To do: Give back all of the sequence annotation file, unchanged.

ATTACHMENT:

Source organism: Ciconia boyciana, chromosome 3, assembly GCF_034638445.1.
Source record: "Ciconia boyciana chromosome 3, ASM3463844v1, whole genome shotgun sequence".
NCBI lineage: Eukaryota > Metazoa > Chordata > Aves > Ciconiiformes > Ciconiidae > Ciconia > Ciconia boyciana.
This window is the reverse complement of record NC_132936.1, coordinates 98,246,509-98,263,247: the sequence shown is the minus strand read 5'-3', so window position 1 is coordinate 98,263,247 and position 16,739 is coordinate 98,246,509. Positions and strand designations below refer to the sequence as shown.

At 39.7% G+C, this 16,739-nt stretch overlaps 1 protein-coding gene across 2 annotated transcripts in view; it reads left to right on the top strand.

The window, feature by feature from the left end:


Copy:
Source organism: Ciconia boyciana, chromosome 3, assembly GCF_034638445.1.
Source record: "Ciconia boyciana chromosome 3, ASM3463844v1, whole genome shotgun sequence".
NCBI lineage: Eukaryota > Metazoa > Chordata > Aves > Ciconiiformes > Ciconiidae > Ciconia > Ciconia boyciana.
This window is the reverse complement of record NC_132936.1, coordinates 98,246,509-98,263,247: the sequence shown is the minus strand read 5'-3', so window position 1 is coordinate 98,263,247 and position 16,739 is coordinate 98,246,509. Positions and strand designations below refer to the sequence as shown.

At 39.7% G+C, this 16,739-nt stretch overlaps 1 protein-coding gene across 2 annotated transcripts in view; it reads left to right on the top strand.

The window, feature by feature from the left end: